Recent archaeological discoveries in the town of Lubavitch reveals a centuries-old custom of having a shul near the Ohel.
By Yedidiah Nachmanson for Anash.org
Recent archaeological discoveries in the town of Lubavitch have yielded exciting discoveries and reveals a centuries-old custom of chassidim.
Following World War II, the city of Lubavitch was a desolate town with few residents and fewer visitors. The chotzer of the Rabbeim was an empty wasteland, and even the Ohel of the Tzemach Tzedek and the Rebbe Maharash was destroyed.
In 5750/1990, that the Ohel was rebuilt by Rabbi Dovid Nachson and R’ Avi Taub. But it took many more years to purchase the land where the chotzer stood, and the reconstruction started this past year.
In recent years, Rabbi Gavriel Gordon, shliach to Lubavitch, has been fully invested in the project of rehabilitating the town. Among the many projects he started, he also began preserving and developing the cemetery in Lubavitch, containing the Ohel, kevorim of many members of Beis Harav, and famous Chabad personalities.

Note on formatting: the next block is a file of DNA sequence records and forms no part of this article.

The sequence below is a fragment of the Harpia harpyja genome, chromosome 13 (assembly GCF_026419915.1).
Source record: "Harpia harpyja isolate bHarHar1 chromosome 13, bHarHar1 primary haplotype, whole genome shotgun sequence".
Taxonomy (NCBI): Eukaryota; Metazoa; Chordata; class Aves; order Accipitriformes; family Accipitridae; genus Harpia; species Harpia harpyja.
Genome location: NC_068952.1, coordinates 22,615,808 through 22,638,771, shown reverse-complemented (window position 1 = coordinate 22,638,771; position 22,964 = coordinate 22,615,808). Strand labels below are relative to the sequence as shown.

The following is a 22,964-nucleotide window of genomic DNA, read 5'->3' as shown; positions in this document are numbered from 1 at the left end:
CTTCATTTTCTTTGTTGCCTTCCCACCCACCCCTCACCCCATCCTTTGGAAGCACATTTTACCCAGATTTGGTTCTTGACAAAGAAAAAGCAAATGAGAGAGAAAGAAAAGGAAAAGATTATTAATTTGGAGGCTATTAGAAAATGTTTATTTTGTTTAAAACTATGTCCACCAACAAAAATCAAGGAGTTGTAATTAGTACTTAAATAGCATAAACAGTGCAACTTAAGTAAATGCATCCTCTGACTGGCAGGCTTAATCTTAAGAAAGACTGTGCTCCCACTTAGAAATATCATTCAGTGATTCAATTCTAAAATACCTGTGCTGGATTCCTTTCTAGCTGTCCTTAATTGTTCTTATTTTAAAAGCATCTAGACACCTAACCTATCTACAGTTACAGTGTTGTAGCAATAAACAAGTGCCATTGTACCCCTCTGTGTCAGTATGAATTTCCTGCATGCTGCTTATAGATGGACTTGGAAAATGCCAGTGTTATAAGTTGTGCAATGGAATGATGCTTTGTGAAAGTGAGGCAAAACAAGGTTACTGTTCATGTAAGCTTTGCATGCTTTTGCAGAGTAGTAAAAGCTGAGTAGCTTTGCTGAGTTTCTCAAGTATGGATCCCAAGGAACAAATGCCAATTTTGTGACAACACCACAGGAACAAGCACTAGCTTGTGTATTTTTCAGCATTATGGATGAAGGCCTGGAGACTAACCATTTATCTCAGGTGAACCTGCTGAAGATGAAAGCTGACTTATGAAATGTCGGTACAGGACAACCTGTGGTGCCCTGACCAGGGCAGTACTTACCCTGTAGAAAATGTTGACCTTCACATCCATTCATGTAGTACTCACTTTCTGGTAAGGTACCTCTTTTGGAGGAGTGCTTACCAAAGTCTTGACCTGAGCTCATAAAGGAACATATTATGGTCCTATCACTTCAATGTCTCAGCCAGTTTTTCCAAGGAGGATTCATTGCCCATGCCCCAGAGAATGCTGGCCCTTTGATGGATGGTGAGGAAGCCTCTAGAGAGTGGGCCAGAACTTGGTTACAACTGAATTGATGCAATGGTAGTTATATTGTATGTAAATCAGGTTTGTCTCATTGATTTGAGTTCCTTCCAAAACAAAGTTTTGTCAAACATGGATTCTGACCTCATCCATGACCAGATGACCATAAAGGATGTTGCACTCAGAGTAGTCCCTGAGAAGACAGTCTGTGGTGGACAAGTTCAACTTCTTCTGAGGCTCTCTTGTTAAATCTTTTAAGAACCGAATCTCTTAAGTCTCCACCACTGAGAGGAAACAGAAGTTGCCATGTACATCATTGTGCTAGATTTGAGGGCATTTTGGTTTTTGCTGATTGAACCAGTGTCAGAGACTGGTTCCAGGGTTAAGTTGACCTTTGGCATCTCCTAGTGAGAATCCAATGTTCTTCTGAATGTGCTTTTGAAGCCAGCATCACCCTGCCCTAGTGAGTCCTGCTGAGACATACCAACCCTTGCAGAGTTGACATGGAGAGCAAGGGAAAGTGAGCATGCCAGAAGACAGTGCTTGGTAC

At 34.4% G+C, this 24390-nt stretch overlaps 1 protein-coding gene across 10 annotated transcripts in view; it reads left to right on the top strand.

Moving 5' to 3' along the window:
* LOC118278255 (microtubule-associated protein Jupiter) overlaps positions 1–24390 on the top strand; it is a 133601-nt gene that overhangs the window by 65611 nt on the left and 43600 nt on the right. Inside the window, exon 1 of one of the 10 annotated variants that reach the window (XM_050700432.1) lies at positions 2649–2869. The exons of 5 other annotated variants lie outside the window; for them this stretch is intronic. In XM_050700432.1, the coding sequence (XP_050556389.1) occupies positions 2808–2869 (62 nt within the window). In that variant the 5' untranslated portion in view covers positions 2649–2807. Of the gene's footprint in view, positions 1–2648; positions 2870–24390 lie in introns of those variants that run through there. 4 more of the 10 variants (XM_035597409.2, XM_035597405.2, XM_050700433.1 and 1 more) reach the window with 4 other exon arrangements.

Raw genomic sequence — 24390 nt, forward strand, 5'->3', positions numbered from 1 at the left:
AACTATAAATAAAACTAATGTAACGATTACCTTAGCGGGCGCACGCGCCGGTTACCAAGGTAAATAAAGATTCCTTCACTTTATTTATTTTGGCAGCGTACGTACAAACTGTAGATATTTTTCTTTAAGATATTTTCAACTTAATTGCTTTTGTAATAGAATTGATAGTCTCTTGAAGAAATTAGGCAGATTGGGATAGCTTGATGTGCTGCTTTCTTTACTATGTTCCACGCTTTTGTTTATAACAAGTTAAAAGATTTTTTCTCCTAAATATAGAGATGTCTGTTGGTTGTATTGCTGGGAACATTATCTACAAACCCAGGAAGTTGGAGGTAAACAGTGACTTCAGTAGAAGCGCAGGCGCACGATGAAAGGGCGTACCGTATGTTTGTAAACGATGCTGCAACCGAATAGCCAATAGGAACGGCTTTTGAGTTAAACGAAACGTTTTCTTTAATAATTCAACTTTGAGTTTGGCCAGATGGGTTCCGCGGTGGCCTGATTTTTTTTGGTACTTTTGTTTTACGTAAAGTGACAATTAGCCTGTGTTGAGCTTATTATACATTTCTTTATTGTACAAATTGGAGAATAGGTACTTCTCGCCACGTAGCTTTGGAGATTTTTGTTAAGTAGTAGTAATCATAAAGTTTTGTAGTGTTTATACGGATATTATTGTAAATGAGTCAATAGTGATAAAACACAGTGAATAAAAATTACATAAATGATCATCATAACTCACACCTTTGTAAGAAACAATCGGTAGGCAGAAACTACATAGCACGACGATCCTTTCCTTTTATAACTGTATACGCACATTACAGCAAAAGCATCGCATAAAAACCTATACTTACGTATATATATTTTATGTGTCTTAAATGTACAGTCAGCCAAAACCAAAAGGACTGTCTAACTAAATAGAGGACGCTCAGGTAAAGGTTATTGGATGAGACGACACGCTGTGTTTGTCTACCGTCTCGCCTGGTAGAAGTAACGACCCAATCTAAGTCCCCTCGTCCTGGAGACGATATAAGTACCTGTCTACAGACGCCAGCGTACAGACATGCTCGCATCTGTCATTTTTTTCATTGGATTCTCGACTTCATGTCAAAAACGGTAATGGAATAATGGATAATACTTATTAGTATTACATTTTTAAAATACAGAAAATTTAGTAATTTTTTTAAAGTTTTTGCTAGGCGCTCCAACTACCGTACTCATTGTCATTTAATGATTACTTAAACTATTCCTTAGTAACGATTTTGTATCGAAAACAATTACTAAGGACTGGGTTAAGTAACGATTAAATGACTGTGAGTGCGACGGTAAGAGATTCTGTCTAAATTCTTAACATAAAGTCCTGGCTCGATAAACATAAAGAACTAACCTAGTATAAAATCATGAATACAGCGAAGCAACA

This past year, while searching for the many tombstones that became buried over the years, the team came across an exciting find.
In all the memoirs of the town of Lubavitch, there are descriptions of a shul next to the Ohel. In the turbulent years since the Rebbe Rashab left Lubavitch, the shul was razed to its foundations, and not much was known about it, beyond the written memories. While digging, the wooden floor of this very shul was found buried under layers of earth and garbage!
Since the discovery, the Shul has been rebuilt and is now close to completion. The construction of the first of the chotzer buildings is also in full swing.
This discovery of the shul points to a centuries-old minhag of Chassidim to daven in close proximity to the Ohels of our Rebbeim. In fact, the Ohel in Lubavitch was not the first Ohel to have a shul next to it.
The Ohel of the Alter Rebbe in Haditch also had a shul connected to it, and the Rebbe Rashab sent exact instructions on how the shul was to be built: The shul was to be directly connected to the Ohel; during davening the door between them should be slightly opened; the shul was to be used “especially on Shabbos and the Yom Tov.”
The details mentioned in the Rebbe Rashab’s letter and the age-old minhag of Lubavitcher Chassidim are the basis for how the davening is conducted by the Rebbe’s Ohel since Gimmel Tammuz. There too, chassidim wanting to be in close proximity to the Rebbe, daven in the room next to the Ohel, especially on Shabbos and the Yom Tov, exactly as was done for over a century.